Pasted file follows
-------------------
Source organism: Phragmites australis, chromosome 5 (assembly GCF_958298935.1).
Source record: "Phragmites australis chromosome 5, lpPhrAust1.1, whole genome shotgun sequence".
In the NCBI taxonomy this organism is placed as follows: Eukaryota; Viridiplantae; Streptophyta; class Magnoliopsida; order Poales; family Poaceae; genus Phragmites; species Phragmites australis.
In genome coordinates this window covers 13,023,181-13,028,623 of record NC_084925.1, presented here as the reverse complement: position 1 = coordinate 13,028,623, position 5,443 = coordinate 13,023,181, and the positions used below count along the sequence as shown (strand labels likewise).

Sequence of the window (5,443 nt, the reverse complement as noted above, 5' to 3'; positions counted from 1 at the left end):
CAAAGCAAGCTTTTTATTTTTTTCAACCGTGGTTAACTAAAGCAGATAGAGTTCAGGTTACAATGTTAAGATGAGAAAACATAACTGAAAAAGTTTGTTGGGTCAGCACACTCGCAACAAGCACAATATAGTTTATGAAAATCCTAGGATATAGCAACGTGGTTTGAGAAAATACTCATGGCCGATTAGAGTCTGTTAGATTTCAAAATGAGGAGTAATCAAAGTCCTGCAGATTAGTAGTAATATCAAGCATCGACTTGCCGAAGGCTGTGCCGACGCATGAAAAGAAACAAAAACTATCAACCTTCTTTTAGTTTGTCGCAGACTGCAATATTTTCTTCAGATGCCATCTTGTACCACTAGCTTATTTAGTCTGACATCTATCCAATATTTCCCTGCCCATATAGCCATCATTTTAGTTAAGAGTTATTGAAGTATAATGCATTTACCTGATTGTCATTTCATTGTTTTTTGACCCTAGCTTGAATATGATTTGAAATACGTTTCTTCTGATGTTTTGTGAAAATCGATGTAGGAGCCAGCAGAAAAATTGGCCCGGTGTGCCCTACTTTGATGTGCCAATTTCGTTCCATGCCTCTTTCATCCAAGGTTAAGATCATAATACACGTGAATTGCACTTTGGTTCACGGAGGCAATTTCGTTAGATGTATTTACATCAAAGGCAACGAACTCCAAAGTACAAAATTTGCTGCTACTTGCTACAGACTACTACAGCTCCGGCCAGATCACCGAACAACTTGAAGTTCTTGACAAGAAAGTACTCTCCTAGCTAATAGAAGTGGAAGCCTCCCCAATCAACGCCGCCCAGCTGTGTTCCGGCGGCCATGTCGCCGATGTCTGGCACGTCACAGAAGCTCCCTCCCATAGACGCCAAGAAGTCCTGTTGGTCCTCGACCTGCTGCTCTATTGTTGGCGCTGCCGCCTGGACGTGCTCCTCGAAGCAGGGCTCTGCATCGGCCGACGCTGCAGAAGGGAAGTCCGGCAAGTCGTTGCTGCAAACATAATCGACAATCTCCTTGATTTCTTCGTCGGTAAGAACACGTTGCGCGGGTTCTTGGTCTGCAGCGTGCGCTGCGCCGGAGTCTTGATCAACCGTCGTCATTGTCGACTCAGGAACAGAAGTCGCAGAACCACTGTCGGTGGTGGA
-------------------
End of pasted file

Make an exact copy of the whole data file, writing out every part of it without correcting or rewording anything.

Source organism: Phragmites australis, chromosome 5 (assembly GCF_958298935.1).
Source record: "Phragmites australis chromosome 5, lpPhrAust1.1, whole genome shotgun sequence".
In the NCBI taxonomy this organism is placed as follows: Eukaryota; Viridiplantae; Streptophyta; class Magnoliopsida; order Poales; family Poaceae; genus Phragmites; species Phragmites australis.
In genome coordinates this window covers 13,023,181-13,028,623 of record NC_084925.1, presented here as the reverse complement: position 1 = coordinate 13,028,623, position 5,443 = coordinate 13,023,181, and the positions used below count along the sequence as shown (strand labels likewise).

Sequence of the window (5,443 nt, the reverse complement as noted above, 5' to 3'; positions counted from 1 at the left end):
CAAAGCAAGCTTTTTATTTTTTTCAACCGTGGTTAACTAAAGCAGATAGAGTTCAGGTTACAATGTTAAGATGAGAAAACATAACTGAAAAAGTTTGTTGGGTCAGCACACTCGCAACAAGCACAATATAGTTTATGAAAATCCTAGGATATAGCAACGTGGTTTGAGAAAATACTCATGGCCGATTAGAGTCTGTTAGATTTCAAAATGAGGAGTAATCAAAGTCCTGCAGATTAGTAGTAATATCAAGCATCGACTTGCCGAAGGCTGTGCCGACGCATGAAAAGAAACAAAAACTATCAACCTTCTTTTAGTTTGTCGCAGACTGCAATATTTTCTTCAGATGCCATCTTGTACCACTAGCTTATTTAGTCTGACATCTATCCAATATTTCCCTGCCCATATAGCCATCATTTTAGTTAAGAGTTATTGAAGTATAATGCATTTACCTGATTGTCATTTCATTGTTTTTTGACCCTAGCTTGAATATGATTTGAAATACGTTTCTTCTGATGTTTTGTGAAAATCGATGTAGGAGCCAGCAGAAAAATTGGCCCGGTGTGCCCTACTTTGATGTGCCAATTTCGTTCCATGCCTCTTTCATCCAAGGTTAAGATCATAATACACGTGAATTGCACTTTGGTTCACGGAGGCAATTTCGTTAGATGTATTTACATCAAAGGCAACGAACTCCAAAGTACAAAATTTGCTGCTACTTGCTACAGACTACTACAGCTCCGGCCAGATCACCGAACAACTTGAAGTTCTTGACAAGAAAGTACTCTCCTAGCTAATAGAAGTGGAAGCCTCCCCAATCAACGCCGCCCAGCTGTGTTCCGGCGGCCATGTCGCCGATGTCTGGCACGTCACAGAAGCTCCCTCCCATAGACGCCAAGAAGTCCTGTTGGTCCTCGACCTGCTGCTCTATTGTTGGCGCTGCCGCCTGGACGTGCTCCTCGAAGCAGGGCTCTGCATCGGCCGACGCTGCAGAAGGGAAGTCCGGCAAGTCGTTGCTGCAAACATAATCGACAATCTCCTTGATTTCTTCGTCGGTAAGAACACGTTGCGCGGGTTCTTGGTCTGCAGCGTGCGCTGCGCCGGAGTCTTGATCAACCGTCGTCATTGTCGACTCAGGAACAGAAGTCGCAGAACCACTGTCGGTGGTGGA